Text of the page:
Survey Finds Production, Purchasing Rose in June

ISM sees "slow recovery as data shows no overall manufacturing growth for the 17th straight month.

The Institute for Supply Management concludes that the U.S. manufacturing sector failed to grow during June, for the 17th straight month, though overall the economy grew for the second month in a row.

The ISM’s widely tracked purchasing managers' index (PMI) rose two points to 44.8 percent for June, from 42.8 percent in May. It was the highest level for the PMI since August 2008. Within the PMI, indices declined for new orders, order backlogs, and manufacturers' and customers' inventories, but the indices for production and prices rose for May.

While a PMI of less than 50 percent is taken as an indication that the manufacturing economy is in recession, a PMI that stays above 41.2 percent over a sustained period would be taken as evidence of overall economic expansion.

"Manufacturing continues to contract at a slower rate, but the trends in the indexes are encouraging as seven of 18 industries reported growth in June," stated Norbert J. Ore, chairman of ISM's Manufacturing Business Survey Committee. "Aggressive inventory reduction continues and indications are that the de-stocking cycle is at or near the end in most industries, as the customers' inventories index remained below 50 percent for the third consecutive month."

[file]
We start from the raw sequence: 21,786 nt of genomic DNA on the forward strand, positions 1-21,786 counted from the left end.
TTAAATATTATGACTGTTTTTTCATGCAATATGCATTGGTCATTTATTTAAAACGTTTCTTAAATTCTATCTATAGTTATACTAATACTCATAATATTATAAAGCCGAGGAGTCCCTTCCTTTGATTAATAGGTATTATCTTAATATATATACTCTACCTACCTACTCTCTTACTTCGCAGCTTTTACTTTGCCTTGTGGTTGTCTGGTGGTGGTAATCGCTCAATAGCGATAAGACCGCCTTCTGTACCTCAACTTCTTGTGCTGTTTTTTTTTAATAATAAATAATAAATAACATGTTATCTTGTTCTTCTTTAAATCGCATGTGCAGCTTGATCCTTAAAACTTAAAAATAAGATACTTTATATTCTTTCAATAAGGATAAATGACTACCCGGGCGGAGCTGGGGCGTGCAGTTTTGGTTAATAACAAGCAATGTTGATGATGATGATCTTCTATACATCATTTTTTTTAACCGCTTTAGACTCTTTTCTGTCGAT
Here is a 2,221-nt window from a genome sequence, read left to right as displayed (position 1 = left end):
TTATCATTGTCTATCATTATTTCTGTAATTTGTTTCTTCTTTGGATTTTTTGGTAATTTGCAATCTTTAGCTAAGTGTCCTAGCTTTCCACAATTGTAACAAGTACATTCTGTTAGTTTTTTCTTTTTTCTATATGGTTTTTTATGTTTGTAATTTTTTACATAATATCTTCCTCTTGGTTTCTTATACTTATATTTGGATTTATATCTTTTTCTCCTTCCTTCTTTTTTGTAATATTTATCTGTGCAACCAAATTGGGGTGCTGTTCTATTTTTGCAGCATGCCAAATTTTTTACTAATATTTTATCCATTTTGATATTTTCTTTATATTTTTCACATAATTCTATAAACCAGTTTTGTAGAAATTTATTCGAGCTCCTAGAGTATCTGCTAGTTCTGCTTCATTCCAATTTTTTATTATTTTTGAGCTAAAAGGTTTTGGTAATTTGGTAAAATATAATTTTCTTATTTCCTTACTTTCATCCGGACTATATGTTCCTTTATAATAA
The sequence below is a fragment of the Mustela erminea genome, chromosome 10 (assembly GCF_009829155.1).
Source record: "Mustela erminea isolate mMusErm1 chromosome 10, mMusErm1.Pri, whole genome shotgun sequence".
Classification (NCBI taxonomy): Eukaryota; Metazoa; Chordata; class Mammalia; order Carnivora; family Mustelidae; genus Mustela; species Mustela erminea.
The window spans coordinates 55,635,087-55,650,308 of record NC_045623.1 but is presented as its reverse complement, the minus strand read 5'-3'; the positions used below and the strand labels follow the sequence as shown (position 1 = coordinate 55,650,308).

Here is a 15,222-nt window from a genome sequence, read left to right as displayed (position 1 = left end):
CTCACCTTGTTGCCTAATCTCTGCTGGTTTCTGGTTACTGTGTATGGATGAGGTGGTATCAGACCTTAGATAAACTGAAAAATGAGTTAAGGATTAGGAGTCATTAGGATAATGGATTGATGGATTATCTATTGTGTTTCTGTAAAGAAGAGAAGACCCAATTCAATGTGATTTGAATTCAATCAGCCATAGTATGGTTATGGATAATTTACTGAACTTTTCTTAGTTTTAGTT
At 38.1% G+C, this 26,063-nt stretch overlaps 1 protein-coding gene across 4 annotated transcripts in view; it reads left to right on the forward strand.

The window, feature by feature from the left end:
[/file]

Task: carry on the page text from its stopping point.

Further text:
More encouraging than the PMI is the ISM Production Index, which increased 12.1 percentage points from April through May, to 52.5 percent in June. ISM reveals that “aggressive inventory reduction continues and indications are that the de-stocking cycle is at or near the end in most industries, as the Customers' Inventories Index remained below 50 percent for the third consecutive month.”

The ISM Prices Index was unchanged from May, indicating that the supply/demand balance is improving. Overall, it concludes, a slow recovery for manufacturing is forming based on the current trends in the ISM data."

Of the 18 manufacturing sectors surveyed, only seven reported growth in June. They are: Petroleum Coal Products; Printing Related Support Activities; Wood Products; Nonmetallic Mineral Products; Miscellaneous Manufacturing; Chemical Products; and Primary Metals.

The 11 industries that report contraction in June are: Apparel, Leather Allied Products; Furniture Related Products; Machinery; Computer Electronic Products; Electrical Equipment, Appliances Components; Plastics Rubber Products; Textile Mills; Transportation Equipment; Food, Beverage Tobacco Products; and Fabricated Metal Products.

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